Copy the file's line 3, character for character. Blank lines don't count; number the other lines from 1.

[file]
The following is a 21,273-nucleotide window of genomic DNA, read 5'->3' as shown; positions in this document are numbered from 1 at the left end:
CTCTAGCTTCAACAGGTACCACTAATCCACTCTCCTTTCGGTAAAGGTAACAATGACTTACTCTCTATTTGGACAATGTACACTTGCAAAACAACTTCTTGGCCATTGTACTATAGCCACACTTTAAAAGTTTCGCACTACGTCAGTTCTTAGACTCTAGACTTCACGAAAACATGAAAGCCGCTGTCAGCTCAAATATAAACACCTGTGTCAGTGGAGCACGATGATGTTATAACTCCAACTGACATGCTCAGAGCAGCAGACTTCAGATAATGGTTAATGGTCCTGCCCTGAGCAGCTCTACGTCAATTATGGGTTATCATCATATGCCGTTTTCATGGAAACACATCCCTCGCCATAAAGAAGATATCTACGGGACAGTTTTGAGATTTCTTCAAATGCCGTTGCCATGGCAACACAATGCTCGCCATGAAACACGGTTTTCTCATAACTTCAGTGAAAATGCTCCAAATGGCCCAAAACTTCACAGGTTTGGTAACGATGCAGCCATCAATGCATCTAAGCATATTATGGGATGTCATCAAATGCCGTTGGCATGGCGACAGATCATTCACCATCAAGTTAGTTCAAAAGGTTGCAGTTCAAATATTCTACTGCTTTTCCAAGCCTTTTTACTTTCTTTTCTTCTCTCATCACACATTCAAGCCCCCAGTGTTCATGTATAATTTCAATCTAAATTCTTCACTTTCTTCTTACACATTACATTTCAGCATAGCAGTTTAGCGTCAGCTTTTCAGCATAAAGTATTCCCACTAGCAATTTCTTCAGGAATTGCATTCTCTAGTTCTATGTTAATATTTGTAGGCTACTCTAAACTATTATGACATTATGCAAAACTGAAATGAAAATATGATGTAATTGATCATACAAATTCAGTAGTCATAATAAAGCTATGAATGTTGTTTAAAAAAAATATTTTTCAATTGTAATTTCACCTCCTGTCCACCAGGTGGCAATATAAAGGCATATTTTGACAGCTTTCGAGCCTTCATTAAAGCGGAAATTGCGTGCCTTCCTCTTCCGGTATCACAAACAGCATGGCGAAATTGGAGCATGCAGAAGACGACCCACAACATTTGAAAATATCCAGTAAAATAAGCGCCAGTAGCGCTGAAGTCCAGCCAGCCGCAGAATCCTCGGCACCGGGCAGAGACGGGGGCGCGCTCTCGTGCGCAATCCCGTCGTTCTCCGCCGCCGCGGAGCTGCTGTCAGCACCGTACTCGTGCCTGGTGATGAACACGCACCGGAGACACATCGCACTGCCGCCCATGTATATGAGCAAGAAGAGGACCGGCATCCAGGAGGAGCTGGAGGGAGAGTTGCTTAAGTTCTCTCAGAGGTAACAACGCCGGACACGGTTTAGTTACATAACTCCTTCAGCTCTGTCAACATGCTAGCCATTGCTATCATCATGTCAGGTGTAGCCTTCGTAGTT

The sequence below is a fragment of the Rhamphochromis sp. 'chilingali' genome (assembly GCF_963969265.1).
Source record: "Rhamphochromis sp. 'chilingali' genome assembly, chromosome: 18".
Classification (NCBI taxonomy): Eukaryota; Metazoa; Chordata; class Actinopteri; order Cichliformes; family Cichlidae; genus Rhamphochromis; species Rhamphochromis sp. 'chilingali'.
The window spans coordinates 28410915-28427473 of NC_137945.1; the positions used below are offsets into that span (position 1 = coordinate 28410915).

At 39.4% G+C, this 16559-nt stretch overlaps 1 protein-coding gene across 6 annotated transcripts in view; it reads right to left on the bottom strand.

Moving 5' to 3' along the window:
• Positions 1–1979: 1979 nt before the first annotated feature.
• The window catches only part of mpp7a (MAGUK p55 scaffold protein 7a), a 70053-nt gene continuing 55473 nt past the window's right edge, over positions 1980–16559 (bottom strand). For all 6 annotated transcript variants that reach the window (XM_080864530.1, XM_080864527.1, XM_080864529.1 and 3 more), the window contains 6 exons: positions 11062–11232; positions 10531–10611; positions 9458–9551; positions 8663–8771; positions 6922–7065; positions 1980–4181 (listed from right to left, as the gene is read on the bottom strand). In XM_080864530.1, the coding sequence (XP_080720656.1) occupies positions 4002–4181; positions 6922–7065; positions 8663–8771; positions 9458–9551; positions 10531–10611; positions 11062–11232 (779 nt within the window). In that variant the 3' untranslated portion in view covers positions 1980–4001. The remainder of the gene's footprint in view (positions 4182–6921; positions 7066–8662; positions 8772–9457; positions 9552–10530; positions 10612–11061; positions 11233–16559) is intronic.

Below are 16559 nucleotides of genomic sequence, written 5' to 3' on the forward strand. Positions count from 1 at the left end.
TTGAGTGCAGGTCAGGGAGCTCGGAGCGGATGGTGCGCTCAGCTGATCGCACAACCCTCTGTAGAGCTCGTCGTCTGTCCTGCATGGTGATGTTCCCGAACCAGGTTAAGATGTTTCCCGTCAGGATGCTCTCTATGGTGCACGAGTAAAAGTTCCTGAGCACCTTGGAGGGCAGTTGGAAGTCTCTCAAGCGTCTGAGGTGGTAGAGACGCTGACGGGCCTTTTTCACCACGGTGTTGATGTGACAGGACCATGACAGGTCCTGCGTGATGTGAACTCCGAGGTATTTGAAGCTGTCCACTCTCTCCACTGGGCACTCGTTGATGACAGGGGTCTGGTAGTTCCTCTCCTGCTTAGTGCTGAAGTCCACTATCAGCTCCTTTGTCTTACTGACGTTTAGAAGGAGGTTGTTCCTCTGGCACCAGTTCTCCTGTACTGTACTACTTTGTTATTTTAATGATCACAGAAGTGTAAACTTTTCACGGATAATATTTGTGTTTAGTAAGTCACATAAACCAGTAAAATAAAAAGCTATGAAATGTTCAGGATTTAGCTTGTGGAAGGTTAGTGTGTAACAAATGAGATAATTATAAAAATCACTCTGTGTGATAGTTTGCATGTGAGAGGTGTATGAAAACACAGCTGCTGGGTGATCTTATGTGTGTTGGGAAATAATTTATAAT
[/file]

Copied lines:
The sequence below is a fragment of the Rhamphochromis sp. 'chilingali' genome (assembly GCF_963969265.1).